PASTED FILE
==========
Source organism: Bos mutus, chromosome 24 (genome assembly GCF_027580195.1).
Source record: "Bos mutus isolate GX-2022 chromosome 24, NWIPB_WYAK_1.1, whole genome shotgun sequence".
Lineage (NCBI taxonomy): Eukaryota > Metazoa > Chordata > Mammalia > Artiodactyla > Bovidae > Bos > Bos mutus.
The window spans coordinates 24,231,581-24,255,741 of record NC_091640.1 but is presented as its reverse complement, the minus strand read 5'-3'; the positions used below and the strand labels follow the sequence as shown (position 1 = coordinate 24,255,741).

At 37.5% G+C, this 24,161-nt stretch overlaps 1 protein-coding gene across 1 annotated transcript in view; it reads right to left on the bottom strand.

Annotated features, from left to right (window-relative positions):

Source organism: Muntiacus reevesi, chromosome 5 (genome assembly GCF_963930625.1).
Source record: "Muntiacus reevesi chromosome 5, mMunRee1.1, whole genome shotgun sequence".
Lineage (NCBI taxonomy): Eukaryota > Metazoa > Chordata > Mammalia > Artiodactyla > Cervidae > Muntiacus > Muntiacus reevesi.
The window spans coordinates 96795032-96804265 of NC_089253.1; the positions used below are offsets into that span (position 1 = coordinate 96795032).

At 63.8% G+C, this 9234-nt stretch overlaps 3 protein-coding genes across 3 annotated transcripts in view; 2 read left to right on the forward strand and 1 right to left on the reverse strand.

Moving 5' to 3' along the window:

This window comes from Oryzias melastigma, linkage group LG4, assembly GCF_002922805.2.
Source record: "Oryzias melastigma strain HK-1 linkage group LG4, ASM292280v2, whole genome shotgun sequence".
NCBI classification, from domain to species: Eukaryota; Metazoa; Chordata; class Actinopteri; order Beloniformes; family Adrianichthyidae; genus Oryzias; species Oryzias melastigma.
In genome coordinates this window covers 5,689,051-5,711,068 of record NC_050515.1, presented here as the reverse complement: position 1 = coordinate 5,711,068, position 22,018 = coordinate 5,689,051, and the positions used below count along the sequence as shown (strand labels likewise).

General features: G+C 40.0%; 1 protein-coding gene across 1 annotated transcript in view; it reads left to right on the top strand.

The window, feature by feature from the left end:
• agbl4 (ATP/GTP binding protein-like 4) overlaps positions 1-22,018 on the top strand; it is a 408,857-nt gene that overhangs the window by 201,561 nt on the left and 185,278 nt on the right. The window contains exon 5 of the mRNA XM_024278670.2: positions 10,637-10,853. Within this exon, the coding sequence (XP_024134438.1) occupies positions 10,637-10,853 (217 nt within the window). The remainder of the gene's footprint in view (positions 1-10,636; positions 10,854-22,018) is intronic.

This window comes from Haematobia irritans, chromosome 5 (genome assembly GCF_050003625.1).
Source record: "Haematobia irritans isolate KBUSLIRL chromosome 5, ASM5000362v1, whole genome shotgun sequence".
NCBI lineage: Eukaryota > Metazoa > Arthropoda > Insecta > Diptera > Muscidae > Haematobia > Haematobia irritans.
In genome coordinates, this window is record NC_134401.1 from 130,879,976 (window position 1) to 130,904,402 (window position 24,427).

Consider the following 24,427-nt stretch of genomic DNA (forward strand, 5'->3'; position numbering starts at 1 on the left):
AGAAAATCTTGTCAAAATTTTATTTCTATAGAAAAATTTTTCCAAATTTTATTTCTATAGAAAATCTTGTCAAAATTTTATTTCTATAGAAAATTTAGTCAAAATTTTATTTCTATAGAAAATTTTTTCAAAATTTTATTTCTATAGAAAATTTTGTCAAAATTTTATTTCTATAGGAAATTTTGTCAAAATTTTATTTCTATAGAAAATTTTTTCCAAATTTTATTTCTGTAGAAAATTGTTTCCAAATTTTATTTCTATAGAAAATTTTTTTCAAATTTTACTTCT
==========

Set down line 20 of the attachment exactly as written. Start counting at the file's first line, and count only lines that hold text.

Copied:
This window comes from Haematobia irritans, chromosome 5 (genome assembly GCF_050003625.1).